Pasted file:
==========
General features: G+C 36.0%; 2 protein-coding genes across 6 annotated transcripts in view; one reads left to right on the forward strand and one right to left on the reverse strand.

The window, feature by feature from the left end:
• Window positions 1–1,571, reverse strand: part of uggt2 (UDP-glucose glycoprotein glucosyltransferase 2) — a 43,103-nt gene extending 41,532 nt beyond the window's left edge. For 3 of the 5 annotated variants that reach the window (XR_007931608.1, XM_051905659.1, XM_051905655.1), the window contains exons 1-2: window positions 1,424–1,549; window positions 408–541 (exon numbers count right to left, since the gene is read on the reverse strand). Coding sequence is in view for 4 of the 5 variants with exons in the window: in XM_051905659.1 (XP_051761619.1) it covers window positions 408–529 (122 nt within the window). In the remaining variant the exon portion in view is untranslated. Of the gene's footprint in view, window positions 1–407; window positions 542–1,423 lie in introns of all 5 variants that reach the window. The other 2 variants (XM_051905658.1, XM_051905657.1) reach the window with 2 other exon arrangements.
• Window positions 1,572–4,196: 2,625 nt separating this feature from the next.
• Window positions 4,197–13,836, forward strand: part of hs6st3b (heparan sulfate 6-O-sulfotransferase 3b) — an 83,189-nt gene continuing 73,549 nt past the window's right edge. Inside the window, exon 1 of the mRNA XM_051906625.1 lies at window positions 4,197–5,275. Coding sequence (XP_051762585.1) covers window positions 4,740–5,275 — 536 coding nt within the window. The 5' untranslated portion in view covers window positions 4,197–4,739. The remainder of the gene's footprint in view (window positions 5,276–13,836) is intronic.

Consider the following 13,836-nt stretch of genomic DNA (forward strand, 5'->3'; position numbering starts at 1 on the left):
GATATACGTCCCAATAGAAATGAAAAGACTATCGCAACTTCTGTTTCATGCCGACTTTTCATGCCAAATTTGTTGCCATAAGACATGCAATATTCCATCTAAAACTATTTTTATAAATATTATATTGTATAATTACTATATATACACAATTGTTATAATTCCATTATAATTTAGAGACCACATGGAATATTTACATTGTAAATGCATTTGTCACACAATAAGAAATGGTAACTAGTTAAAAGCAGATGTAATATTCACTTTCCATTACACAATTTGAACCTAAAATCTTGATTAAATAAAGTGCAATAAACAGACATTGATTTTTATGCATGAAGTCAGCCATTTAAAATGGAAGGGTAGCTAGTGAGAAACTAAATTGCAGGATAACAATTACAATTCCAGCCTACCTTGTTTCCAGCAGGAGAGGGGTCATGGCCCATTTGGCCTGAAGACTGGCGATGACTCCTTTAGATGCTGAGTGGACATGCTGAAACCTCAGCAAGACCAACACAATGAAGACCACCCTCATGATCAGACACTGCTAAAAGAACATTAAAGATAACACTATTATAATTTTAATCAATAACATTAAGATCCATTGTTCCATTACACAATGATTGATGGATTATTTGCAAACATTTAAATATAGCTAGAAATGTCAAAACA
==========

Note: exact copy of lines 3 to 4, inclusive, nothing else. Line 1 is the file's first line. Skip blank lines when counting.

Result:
• Window positions 1–1,571, reverse strand: part of uggt2 (UDP-glucose glycoprotein glucosyltransferase 2) — a 43,103-nt gene extending 41,532 nt beyond the window's left edge. For 3 of the 5 annotated variants that reach the window (XR_007931608.1, XM_051905659.1, XM_051905655.1), the window contains exons 1-2: window positions 1,424–1,549; window positions 408–541 (exon numbers count right to left, since the gene is read on the reverse strand). Coding sequence is in view for 4 of the 5 variants with exons in the window: in XM_051905659.1 (XP_051761619.1) it covers window positions 408–529 (122 nt within the window). In the remaining variant the exon portion in view is untranslated. Of the gene's footprint in view, window positions 1–407; window positions 542–1,423 lie in introns of all 5 variants that reach the window. The other 2 variants (XM_051905658.1, XM_051905657.1) reach the window with 2 other exon arrangements.
• Window positions 1,572–4,196: 2,625 nt separating this feature from the next.